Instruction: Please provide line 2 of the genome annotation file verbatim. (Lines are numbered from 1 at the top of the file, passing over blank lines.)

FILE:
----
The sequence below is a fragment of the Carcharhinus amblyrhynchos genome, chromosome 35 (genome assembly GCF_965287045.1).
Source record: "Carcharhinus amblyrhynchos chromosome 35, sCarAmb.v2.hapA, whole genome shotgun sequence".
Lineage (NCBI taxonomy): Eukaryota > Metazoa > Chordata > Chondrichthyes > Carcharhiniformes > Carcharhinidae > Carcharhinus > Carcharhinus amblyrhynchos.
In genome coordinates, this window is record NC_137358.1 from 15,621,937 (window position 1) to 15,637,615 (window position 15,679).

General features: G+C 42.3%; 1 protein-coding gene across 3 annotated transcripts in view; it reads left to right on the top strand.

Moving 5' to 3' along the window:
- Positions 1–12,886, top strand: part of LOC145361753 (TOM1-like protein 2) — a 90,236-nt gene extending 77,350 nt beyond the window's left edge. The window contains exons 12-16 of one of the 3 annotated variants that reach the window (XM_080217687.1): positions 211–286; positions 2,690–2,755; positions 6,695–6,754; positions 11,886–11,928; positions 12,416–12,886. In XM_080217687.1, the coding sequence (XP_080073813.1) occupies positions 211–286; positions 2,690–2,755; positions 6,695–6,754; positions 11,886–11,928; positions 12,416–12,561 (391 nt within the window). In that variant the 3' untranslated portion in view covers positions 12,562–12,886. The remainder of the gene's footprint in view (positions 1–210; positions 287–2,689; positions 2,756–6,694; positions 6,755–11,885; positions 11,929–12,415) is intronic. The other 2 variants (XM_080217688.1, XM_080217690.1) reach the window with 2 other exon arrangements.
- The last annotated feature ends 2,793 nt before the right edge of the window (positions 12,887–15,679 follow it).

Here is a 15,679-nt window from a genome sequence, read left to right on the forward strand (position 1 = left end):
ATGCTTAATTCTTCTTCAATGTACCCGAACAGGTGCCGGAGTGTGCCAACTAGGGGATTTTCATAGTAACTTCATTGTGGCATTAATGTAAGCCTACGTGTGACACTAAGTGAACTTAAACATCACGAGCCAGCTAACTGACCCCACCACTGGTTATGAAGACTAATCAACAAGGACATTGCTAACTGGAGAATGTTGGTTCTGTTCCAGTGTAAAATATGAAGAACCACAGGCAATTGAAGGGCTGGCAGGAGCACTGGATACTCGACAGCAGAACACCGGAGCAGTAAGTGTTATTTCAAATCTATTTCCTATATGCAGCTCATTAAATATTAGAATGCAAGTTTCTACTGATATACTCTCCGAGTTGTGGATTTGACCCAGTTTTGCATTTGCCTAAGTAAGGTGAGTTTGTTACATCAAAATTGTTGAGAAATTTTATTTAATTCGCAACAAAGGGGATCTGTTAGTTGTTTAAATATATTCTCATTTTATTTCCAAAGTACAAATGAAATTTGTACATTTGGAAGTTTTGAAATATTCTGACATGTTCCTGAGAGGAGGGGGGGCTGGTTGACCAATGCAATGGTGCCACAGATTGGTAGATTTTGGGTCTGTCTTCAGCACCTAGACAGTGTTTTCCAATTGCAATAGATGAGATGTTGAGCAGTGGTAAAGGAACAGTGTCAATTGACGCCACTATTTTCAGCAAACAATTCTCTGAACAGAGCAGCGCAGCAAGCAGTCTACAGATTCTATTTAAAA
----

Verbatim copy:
Source record: "Carcharhinus amblyrhynchos chromosome 35, sCarAmb.v2.hapA, whole genome shotgun sequence".